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Robert Crosnoe, Chair CLA 3.306, Mailcode A1700, Austin, TX 78712 • 512-232-6300

David Pedulla

Ph.D., Princeton University

Assistant Professor

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Biography

David Pedulla is an Assistant Professor in the Department of Sociology and a Faculty Research Associate of the Population Research Center at the University of Texas at Austin. His research interests include race and gender stratification, labor markets, economic and organizational sociology, and experimental methods. Specifically, his research agenda examines the consequences of the rise of non-standard, contingent, and precarious employment in the United States as well as the processes leading to race and gender labor market stratification. David’s research has appeared in or is forthcoming at American Sociological ReviewSocial Forces, and Social Psychology Quarterly. His work has been supported by the National Science Foundation, the Russell Sage Foundation, the Horowitz Foundation for Social Policy, and the Employment Instability, Family Well-being, and Social Policy Network at the University of Chicago. He received his Ph.D. in Sociology and Social Policy from Princeton University and his B.A. in History from Boston College. More information is available on his website.

SOC 317M • Intro To Social Research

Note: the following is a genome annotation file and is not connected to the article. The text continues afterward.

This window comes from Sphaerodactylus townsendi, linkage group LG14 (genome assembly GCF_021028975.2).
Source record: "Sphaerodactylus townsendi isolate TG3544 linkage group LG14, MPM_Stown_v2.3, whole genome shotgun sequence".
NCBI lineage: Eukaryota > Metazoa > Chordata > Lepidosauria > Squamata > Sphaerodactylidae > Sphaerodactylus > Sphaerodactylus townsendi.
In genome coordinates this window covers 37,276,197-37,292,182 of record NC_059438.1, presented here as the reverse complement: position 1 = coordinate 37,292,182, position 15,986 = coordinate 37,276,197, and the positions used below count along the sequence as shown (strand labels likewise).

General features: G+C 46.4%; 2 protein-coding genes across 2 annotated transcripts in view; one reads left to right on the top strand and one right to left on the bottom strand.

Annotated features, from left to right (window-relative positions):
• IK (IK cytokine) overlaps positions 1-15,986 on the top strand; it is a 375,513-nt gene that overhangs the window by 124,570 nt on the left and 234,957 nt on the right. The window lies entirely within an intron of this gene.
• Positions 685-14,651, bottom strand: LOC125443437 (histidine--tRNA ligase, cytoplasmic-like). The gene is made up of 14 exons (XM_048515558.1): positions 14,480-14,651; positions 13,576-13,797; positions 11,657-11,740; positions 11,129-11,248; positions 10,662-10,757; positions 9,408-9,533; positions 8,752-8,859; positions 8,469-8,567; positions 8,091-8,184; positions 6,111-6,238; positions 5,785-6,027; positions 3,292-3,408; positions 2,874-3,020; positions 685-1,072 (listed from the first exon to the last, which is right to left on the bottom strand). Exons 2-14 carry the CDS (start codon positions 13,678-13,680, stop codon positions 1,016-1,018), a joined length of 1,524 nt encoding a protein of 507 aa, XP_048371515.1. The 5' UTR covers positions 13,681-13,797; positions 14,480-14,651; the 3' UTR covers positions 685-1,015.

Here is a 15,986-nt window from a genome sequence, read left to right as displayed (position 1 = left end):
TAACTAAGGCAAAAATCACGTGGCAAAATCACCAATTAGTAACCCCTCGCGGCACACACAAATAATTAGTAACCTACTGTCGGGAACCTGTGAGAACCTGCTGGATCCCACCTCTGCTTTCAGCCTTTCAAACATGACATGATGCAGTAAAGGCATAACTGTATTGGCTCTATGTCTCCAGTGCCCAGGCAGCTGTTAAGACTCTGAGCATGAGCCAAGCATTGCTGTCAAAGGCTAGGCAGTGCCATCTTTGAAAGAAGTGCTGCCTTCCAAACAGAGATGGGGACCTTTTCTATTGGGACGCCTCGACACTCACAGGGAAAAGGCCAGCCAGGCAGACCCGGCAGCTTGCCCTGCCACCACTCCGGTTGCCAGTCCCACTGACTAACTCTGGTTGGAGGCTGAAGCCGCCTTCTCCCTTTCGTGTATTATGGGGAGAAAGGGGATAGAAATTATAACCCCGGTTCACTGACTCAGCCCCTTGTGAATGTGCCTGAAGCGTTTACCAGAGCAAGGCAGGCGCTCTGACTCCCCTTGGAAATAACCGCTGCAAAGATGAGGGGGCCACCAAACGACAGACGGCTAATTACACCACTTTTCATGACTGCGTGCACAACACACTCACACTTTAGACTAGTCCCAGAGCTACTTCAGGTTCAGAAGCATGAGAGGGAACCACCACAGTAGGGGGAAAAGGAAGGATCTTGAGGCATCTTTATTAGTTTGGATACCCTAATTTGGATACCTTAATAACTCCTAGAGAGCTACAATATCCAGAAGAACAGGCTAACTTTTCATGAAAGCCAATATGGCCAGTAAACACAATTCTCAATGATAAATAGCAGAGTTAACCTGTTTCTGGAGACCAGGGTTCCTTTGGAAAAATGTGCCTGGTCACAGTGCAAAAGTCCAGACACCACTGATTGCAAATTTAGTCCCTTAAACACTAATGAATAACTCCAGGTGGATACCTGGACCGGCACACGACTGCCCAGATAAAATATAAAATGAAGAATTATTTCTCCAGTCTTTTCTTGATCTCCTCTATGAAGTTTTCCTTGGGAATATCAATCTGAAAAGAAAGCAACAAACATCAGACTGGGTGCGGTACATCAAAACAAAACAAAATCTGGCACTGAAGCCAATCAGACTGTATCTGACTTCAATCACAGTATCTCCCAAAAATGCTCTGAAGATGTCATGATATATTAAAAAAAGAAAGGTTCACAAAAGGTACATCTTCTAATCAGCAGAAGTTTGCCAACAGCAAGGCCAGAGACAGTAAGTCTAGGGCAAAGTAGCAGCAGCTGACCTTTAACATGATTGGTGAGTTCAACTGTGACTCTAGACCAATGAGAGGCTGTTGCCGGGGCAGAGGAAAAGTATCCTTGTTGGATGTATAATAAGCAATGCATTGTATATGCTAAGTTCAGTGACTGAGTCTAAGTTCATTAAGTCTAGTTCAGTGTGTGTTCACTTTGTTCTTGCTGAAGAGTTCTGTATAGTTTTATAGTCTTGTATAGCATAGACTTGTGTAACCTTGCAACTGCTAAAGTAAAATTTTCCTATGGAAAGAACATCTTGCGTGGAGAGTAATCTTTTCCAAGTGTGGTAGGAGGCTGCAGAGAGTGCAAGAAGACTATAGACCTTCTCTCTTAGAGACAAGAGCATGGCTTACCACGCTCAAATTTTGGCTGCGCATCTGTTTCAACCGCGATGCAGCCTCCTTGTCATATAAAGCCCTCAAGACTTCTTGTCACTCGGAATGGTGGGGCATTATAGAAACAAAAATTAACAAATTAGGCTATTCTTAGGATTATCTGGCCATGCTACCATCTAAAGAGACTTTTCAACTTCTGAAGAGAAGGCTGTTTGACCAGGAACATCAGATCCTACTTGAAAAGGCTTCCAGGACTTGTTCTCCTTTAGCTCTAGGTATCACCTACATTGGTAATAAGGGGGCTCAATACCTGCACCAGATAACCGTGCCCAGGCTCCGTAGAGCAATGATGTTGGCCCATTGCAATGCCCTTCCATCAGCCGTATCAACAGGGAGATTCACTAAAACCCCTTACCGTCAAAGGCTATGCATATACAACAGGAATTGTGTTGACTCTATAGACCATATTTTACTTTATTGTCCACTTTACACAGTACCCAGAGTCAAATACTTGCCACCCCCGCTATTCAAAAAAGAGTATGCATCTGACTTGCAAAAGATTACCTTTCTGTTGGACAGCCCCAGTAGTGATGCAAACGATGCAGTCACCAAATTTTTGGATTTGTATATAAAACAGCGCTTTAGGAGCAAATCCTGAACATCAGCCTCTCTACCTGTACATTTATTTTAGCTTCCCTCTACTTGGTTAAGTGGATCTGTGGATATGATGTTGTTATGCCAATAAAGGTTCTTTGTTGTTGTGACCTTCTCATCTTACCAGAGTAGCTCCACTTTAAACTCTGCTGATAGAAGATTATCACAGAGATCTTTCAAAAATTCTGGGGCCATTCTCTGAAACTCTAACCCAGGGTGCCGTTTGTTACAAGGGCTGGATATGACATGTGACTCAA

46141 • Fall 2014
Meets MW 1000am-1100am CLA 1.302D
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Course Description:

How do social scientists know what they know? This course strives to address that question by introducing students to the research methods used by sociologists to understand the world around them. The following are among the topics covered in this course: 1) How to link social theory with empirical inquiry; 2) How to identify the relative strengths and weaknesses of qualitative and quantitative approaches to social research; 3) How to critically understand and evaluate the claims made by social scientists about their research findings; 4) How to analyze, interpret, and present survey data; and 5) How to conceptualize and design a research project. The course will also cover the ethics and politics of conducting social research. Additionally, there will be a lab component to this course, which will take a “hands on” approach to the material covered in class and provide students with the necessary skills to analyze survey data.

Required Readings:

In addition to articles and readings that will be provided on the course website, we will use the following textbook:

Babbie, Earl. 2013. The Practice of Social Research (13th Edition). Wadsworth, Cengage Learning.

Course Grading:

Grades for the course will be based on two exams (exam 1 = 20%, exam 2 = 20%), an analysis paper (15%), a research proposal (20%), a class presentation (5%), lab assignments (15%), and class participation (5%).

Attendance in class and at the lab is required and will be factored into the class participation component of the grade. Make-up exams will not be allowed, except in extreme circumstances. Late assignments will only be accepted if approved in advance by the professor.

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